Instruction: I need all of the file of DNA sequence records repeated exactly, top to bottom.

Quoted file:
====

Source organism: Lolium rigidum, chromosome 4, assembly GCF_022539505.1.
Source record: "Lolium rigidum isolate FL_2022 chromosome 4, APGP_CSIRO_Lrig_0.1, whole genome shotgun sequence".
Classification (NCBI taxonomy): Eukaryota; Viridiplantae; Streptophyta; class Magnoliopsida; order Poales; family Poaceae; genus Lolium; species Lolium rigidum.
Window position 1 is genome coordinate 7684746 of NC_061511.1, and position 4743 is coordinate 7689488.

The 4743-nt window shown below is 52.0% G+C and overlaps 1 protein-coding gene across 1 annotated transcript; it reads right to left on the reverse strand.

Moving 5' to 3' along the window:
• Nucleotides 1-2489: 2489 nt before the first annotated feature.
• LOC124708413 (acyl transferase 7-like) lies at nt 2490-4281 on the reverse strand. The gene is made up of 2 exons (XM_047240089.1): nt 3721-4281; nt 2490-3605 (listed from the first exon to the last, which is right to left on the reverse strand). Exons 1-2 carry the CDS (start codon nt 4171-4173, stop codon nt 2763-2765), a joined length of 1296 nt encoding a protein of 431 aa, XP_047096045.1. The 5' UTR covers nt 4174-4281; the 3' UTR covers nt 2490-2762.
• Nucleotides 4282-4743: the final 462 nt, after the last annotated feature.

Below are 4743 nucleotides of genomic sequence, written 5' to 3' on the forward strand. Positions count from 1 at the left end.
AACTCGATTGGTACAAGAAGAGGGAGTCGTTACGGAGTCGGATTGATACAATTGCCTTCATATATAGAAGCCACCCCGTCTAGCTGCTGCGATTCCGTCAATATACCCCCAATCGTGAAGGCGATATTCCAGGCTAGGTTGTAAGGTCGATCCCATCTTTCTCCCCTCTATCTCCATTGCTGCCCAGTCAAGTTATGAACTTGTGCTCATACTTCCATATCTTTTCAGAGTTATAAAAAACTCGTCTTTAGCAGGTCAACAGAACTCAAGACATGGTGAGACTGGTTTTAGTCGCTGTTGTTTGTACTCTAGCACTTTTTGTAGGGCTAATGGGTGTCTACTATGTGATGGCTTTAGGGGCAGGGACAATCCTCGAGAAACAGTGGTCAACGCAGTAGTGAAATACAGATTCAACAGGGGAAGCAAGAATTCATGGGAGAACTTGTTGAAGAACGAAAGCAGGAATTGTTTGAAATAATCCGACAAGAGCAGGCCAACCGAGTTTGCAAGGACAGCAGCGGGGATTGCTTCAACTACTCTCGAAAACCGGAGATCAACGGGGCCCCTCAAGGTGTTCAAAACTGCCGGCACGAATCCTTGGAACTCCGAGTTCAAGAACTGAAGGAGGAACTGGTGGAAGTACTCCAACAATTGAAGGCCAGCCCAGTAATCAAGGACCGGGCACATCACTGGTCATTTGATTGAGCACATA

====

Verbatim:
Source organism: Lolium rigidum, chromosome 4, assembly GCF_022539505.1.
Source record: "Lolium rigidum isolate FL_2022 chromosome 4, APGP_CSIRO_Lrig_0.1, whole genome shotgun sequence".
Classification (NCBI taxonomy): Eukaryota; Viridiplantae; Streptophyta; class Magnoliopsida; order Poales; family Poaceae; genus Lolium; species Lolium rigidum.
Window position 1 is genome coordinate 7684746 of NC_061511.1, and position 4743 is coordinate 7689488.

The 4743-nt window shown below is 52.0% G+C and overlaps 1 protein-coding gene across 1 annotated transcript; it reads right to left on the reverse strand.

Moving 5' to 3' along the window:
• Nucleotides 1-2489: 2489 nt before the first annotated feature.
• LOC124708413 (acyl transferase 7-like) lies at nt 2490-4281 on the reverse strand. The gene is made up of 2 exons (XM_047240089.1): nt 3721-4281; nt 2490-3605 (listed from the first exon to the last, which is right to left on the reverse strand). Exons 1-2 carry the CDS (start codon nt 4171-4173, stop codon nt 2763-2765), a joined length of 1296 nt encoding a protein of 431 aa, XP_047096045.1. The 5' UTR covers nt 4174-4281; the 3' UTR covers nt 2490-2762.
• Nucleotides 4282-4743: the final 462 nt, after the last annotated feature.

Below are 4743 nucleotides of genomic sequence, written 5' to 3' on the forward strand. Positions count from 1 at the left end.
AACTCGATTGGTACAAGAAGAGGGAGTCGTTACGGAGTCGGATTGATACAATTGCCTTCATATATAGAAGCCACCCCGTCTAGCTGCTGCGATTCCGTCAATATACCCCCAATCGTGAAGGCGATATTCCAGGCTAGGTTGTAAGGTCGATCCCATCTTTCTCCCCTCTATCTCCATTGCTGCCCAGTCAAGTTATGAACTTGTGCTCATACTTCCATATCTTTTCAGAGTTATAAAAAACTCGTCTTTAGCAGGTCAACAGAACTCAAGACATGGTGAGACTGGTTTTAGTCGCTGTTGTTTGTACTCTAGCACTTTTTGTAGGGCTAATGGGTGTCTACTATGTGATGGCTTTAGGGGCAGGGACAATCCTCGAGAAACAGTGGTCAACGCAGTAGTGAAATACAGATTCAACAGGGGAAGCAAGAATTCATGGGAGAACTTGTTGAAGAACGAAAGCAGGAATTGTTTGAAATAATCCGACAAGAGCAGGCCAACCGAGTTTGCAAGGACAGCAGCGGGGATTGCTTCAACTACTCTCGAAAACCGGAGATCAACGGGGCCCCTCAAGGTGTTCAAAACTGCCGGCACGAATCCTTGGAACTCCGAGTTCAAGAACTGAAGGAGGAACTGGTGGAAGTACTCCAACAATTGAAGGCCAGCCCAGTAATCAAGGACCGGGCACATCACTGGTCATTTGATTGAGCACATA